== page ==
This past week we learned that 16-year-old LaMelo Ball, the youngest of the three Ball sons, would be getting his own signature shoe, called the MB1, and that it would retail for $395 as part of his dad's Big Baller Brand.

The major question that arises here, besides who the fuck in their right mind would drop $395 for a high school basketball player's signature sneakers, is would those same sneakers cost LaMelo his NCAA eligibility? After all, the NCAA prohibits players from profiting off their likenesses, while the teenage point guard (who ranks as the 15th best player in his class) is already committed to UCLA--even though he won't start college courses for nearly two years.

If you want to know what direction Ball would lean towards, having his own shoes or playing college hoops, there's an easy way to do that, just ask his loud ass dad. That's exactly what ESPN did on Saturday night, as they questioned the family patriarch on which activity takes top priority.

"He's going to have a shoe," LaVar said. "NCAA ain't going to tell me shit. Because they're not my boss. That's what they do, but they're not going to be like, 'Oh, LaVar, you can't bring that shoe out until we tell you.' What? Something that I'm doing for my family? That's mine? I'm not under no umbrella."

He further stated that "They're not going to tell me what I can do for my son and my family. He's not even in the NCAA, and that's the first thing they're coming up with instead of saying, 'Oh, that's a nice shoe. Your dad just gave a shoe to him, a signature shoe that he can play in that's to his specifications.' They're not looking at that part. They're looking at, 'How can we make it negative?' By saying, 'Oh, he's got to be ineligible for that. Gotta be.' No, it never happened before, so what are you saying?"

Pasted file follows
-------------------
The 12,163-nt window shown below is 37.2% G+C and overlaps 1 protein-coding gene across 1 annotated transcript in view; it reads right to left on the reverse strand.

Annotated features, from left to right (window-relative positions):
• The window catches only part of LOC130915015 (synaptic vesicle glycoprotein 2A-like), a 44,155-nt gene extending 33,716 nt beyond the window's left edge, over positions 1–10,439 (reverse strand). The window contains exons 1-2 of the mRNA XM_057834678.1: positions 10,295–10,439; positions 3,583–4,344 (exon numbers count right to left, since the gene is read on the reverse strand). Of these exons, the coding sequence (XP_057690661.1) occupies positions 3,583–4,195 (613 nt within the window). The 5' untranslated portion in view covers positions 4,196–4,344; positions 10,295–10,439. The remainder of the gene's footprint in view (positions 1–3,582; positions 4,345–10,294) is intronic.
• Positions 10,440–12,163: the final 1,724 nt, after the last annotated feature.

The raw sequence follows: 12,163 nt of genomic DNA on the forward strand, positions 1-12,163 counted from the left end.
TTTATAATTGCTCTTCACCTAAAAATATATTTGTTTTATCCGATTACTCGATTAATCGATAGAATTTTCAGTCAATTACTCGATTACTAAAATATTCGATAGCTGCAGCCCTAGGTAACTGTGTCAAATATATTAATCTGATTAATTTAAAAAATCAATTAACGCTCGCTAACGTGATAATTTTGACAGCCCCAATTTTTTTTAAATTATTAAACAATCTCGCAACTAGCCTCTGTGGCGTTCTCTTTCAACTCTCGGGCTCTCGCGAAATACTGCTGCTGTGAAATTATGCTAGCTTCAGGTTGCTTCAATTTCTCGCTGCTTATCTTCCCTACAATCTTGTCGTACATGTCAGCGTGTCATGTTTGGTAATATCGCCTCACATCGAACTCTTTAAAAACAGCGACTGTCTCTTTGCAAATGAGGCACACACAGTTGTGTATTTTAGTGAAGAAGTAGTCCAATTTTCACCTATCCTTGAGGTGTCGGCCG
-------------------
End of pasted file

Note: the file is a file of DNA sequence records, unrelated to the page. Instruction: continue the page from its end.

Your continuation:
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As for the other side of the debate, an NCAA spokesperson told ESPN's Darren Rovell this past week the following in a statement:

"Generally speaking, a college athlete or prospect paid for use of their athletics reputation or ability risks their future eligibility in that sport. This includes profiting from the sale of items bearing the young person's name. NCAA rules, however, do allow prospects to promote commercial products prior to enrollment, provided it is not for pay."

LaVar says that if LaMelo is deemed ineligible, he'll simply sit out a year or two and train with the goal of making it to the sport's highest level.

"We'll sit out a year or two," he said. "Just get stronger and faster, and then go into [NBA training] camp as a free agent. He already got the narrative -- he can play, he can play. You see what he's doing at 15 and 16. Don't think that by the time he gets 17, 18 that he ain't going to be 10 times better than what he is now. And everybody says, 'Oh, he got to gain more weight.' Why? What you have to do is be strong. It ain't about the weight. It's about the strength."

He also added that they had no interest in the alternative of going overseas to play ball.

As for LaMelo, you know, the person actually in the middle of all of this, he said that he'll worry about it in two years when the decision is ultimately made.